Isn't that just because of technological limitations? God on the other hand, is not disprovable, because you have no way of knowing what it would look/hear/smell/feel like if you observed it.
     
  9. Apr 20, 2009 #8

    Ivan Seeking

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    That is, unless God showed up for a test.
     
  10. Apr 20, 2009 #9
    How would you know it was God?
     
  11. Apr 20, 2009 #10

    Ivan Seeking

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    You could show evidence that a being meets the definition of God.
     
  12. Apr 20, 2009 #11
    But what is that definition?
     
  13. Apr 20, 2009 #12

    Ivan Seeking

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    It depends on who you ask. Generally, omniscient and omnipotent are considered to be part of the definition, so you could show evidence for this.
     
  14. Apr 20, 2009 #13

    f95toli

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    Statement 1 can possibly be proven IF the person you are trying to persuade accepts the fundamental axioms of math.

    Statement 2 is impossible to prove. We can't know with 100% certainty that the ancient Egyptians did not have access to time-traveling technology that allowed them to receive broadcasts from the future. It is obviously not very likely:wink:, but the point is that you can't prove it.

    And I have no idea how one would prove statement 3. Granted, discovering that the tsetse fly IS native to NA would be a sensation; but as far as I know it wouldn't violate any known laws or nature, or even change the way we think of biology and/or the migration of species in any fundamental way. I am not even sure it would be more surprising than e.g. the discovery that Coelacanth is still around (to take just one example).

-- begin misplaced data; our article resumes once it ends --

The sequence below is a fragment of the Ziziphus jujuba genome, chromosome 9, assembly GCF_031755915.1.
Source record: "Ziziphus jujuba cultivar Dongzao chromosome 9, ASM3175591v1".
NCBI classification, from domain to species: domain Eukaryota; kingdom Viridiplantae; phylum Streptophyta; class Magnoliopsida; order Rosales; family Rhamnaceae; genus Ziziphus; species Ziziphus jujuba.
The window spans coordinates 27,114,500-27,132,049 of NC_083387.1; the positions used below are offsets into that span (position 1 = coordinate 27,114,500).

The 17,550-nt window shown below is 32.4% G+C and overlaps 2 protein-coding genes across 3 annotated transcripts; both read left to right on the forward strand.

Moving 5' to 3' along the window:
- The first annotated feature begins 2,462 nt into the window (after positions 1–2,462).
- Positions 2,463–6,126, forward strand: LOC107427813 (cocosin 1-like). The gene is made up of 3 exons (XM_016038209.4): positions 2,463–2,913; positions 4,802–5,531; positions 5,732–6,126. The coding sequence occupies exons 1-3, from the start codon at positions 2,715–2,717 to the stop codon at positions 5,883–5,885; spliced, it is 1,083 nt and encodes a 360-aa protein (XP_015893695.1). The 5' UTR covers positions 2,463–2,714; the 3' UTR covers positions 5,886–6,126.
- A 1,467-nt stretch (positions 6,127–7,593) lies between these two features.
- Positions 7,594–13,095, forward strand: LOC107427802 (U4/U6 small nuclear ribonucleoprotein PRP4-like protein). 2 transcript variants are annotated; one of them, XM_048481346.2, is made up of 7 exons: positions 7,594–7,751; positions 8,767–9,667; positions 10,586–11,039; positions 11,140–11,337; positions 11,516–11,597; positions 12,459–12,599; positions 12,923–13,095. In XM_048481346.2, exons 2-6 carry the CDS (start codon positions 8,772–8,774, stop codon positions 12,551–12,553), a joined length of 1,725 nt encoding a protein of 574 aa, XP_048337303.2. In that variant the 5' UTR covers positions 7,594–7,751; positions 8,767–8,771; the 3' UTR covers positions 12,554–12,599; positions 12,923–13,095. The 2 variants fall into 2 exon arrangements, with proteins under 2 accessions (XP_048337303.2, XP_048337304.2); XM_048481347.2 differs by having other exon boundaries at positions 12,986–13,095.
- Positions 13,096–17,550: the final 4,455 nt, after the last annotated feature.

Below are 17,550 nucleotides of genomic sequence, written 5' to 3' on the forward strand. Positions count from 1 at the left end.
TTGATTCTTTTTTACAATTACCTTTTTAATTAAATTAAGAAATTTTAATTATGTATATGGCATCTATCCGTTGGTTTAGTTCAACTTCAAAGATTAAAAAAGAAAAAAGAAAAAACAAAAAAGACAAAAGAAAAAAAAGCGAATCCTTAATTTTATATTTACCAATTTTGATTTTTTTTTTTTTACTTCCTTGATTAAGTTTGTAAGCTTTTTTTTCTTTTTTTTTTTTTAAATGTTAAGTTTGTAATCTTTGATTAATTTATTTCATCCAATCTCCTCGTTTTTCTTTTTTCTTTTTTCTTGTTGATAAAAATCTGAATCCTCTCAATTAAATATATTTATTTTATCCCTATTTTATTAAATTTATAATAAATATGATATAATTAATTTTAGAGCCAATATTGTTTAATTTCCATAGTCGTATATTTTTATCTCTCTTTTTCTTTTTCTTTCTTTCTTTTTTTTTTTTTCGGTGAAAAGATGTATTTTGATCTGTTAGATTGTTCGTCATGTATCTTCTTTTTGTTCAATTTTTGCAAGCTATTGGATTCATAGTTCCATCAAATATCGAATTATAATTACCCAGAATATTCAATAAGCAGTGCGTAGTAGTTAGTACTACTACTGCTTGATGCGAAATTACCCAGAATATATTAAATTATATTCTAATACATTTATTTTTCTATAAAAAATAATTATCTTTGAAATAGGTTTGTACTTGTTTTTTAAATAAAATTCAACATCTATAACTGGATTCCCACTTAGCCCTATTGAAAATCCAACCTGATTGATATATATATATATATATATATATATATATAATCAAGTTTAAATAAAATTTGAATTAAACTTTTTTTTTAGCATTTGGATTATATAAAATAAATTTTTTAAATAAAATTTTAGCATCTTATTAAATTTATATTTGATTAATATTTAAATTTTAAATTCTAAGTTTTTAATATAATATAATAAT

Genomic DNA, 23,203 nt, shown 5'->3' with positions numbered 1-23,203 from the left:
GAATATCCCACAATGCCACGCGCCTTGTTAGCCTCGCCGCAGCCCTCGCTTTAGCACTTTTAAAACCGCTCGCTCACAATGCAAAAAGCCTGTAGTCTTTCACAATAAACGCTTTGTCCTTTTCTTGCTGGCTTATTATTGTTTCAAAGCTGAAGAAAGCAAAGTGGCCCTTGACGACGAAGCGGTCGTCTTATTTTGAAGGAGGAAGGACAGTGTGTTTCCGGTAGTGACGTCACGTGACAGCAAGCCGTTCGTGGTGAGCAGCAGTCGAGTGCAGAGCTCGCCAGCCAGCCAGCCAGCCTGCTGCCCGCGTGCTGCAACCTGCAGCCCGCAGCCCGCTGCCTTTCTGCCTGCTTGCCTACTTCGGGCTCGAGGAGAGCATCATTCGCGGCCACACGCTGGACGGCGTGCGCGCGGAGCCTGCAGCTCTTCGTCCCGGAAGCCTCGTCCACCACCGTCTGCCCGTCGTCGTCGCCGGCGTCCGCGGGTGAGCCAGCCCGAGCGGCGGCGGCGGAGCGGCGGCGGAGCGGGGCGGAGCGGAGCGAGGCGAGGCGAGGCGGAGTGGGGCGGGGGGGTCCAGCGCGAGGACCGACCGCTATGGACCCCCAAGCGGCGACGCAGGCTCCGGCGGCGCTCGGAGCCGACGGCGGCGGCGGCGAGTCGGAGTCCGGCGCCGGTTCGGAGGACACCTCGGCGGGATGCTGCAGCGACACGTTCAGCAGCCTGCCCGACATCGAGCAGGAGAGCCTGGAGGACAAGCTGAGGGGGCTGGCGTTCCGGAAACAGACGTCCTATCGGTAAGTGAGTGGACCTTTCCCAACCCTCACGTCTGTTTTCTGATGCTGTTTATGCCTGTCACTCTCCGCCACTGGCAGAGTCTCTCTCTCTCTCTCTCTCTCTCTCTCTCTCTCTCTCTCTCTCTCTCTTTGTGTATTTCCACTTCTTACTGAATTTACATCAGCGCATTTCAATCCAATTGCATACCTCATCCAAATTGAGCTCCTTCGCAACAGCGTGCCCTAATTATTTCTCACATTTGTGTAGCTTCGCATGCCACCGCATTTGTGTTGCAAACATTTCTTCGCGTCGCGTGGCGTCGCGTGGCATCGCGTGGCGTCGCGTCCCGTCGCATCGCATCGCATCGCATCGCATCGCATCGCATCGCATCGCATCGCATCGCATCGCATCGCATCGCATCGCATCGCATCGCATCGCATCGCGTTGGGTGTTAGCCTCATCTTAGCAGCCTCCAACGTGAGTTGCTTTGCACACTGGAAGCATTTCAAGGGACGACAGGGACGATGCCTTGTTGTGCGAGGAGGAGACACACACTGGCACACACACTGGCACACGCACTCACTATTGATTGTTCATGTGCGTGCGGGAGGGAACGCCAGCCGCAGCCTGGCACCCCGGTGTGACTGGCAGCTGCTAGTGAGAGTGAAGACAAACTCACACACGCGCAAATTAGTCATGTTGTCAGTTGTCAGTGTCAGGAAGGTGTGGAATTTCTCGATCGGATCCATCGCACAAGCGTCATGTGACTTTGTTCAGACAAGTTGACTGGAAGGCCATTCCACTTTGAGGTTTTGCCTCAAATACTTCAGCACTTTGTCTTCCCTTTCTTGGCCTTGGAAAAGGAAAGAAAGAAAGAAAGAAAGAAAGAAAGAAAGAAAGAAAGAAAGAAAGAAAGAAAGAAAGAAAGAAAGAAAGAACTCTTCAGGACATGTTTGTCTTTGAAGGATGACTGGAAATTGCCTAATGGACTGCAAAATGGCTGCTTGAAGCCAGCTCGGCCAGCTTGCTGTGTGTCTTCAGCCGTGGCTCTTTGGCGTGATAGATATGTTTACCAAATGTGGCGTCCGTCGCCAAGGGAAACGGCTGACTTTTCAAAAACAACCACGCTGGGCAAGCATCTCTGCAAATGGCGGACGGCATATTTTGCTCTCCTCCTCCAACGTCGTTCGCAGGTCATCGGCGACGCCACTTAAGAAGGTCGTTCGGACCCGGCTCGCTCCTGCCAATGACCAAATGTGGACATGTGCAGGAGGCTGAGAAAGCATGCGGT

15. Apr 20, 2009 #14
    The ancient Egyptians did not watch Seinfeld because he is Jewish. For comedy they liked Malcom In The Middle of all things.
     
  16. Apr 20, 2009 #15

    Gokul43201

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    How would a test-God demonstrate that it is omniscient or omnipotent? (Besides, is there even a definition of these terms that is logically consistent within some axiomatic framework?)
     
  17. Apr 20, 2009 #16
    It's not possible to find evidence for these.
     
  18. Apr 20, 2009 #17

    Ivan Seeking

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    Well, how about if he made the heavens cease to exist?

    Any number of tests could be done to test for knowledge that couldn't possibly be had. For starters, it could be as simple as "what's in my hand?" From there, predict the time and location of the next nova or solar flare.

    I don't understand your objection.
     
  19. Apr 20, 2009 #18
    Omnipotence is impossible. Can God create a stone that is so heavy that he can't lift it himself?
     
  20. Apr 20, 2009 #19

    Ivan Seeking

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    True or not, that has nothing to do with the discussion. All that you are doing here is arguing that God doesn't exist, which is a violation of the posting guidelines. You asked about proof of a negative.

    For a moment he could make himself not a God. :tongue:

    Religious discussions [debates] are not allowed.
     
    Last edited: Apr 20, 2009
  21. Apr 20, 2009 #20
    That argument does not disprove omnipotence...the usual reply is: